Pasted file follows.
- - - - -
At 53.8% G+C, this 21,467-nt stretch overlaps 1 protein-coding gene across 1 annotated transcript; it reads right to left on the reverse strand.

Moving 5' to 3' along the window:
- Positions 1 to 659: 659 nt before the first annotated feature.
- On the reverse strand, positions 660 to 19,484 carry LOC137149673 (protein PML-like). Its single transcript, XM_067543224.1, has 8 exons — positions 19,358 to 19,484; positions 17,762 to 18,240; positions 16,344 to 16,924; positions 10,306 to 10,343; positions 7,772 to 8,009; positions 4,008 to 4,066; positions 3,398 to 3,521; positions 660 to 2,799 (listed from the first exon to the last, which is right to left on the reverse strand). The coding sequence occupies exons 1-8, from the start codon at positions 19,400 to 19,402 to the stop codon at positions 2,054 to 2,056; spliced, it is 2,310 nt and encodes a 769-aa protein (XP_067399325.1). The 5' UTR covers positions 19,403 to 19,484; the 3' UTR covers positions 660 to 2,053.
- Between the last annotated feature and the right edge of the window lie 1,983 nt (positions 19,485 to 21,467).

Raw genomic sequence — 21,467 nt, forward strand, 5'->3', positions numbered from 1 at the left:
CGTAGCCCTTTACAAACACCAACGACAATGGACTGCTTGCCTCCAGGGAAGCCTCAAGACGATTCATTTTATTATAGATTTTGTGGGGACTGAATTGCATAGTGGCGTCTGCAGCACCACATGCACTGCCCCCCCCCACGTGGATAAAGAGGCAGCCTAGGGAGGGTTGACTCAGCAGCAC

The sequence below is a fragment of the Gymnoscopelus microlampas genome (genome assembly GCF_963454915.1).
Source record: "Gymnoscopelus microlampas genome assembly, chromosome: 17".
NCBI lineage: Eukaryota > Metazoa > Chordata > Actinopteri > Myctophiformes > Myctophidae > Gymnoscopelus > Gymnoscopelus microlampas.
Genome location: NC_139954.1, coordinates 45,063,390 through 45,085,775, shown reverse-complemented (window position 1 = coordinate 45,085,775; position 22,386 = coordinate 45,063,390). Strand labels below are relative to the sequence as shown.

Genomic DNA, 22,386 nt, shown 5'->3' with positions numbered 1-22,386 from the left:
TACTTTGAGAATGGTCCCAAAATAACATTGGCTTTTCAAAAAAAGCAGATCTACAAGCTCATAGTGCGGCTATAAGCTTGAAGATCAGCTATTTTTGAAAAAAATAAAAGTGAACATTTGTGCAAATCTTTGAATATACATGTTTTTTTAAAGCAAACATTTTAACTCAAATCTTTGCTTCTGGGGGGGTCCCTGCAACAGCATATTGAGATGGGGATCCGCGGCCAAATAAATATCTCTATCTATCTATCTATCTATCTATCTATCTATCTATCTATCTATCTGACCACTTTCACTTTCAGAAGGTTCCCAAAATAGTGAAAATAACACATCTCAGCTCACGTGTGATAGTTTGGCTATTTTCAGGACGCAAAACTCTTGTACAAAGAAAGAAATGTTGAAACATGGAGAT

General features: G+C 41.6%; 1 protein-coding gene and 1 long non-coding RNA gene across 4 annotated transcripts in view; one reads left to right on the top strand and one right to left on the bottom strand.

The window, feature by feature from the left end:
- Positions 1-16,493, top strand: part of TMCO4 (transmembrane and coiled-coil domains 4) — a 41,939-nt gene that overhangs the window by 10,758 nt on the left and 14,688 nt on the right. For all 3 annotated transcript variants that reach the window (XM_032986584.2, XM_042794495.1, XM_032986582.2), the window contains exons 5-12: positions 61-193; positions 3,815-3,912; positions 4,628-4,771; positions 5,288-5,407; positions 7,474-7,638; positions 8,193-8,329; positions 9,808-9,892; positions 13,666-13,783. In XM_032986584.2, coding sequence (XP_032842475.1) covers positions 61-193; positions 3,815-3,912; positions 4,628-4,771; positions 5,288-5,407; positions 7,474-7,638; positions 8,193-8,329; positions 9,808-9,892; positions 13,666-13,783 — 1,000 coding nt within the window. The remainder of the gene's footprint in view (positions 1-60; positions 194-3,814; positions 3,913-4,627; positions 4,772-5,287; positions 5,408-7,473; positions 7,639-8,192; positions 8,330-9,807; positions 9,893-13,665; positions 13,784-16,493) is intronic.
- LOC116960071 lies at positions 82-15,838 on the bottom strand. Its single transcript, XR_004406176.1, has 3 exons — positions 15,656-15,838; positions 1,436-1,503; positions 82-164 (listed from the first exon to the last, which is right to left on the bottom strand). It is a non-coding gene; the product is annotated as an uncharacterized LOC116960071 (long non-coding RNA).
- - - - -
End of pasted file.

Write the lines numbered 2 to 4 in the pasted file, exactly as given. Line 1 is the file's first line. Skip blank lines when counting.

Moving 5' to 3' along the window:
- Positions 1 to 659: 659 nt before the first annotated feature.
- On the reverse strand, positions 660 to 19,484 carry LOC137149673 (protein PML-like). Its single transcript, XM_067543224.1, has 8 exons — positions 19,358 to 19,484; positions 17,762 to 18,240; positions 16,344 to 16,924; positions 10,306 to 10,343; positions 7,772 to 8,009; positions 4,008 to 4,066; positions 3,398 to 3,521; positions 660 to 2,799 (listed from the first exon to the last, which is right to left on the reverse strand). The coding sequence occupies exons 1-8, from the start codon at positions 19,400 to 19,402 to the stop codon at positions 2,054 to 2,056; spliced, it is 2,310 nt and encodes a 769-aa protein (XP_067399325.1). The 5' UTR covers positions 19,403 to 19,484; the 3' UTR covers positions 660 to 2,053.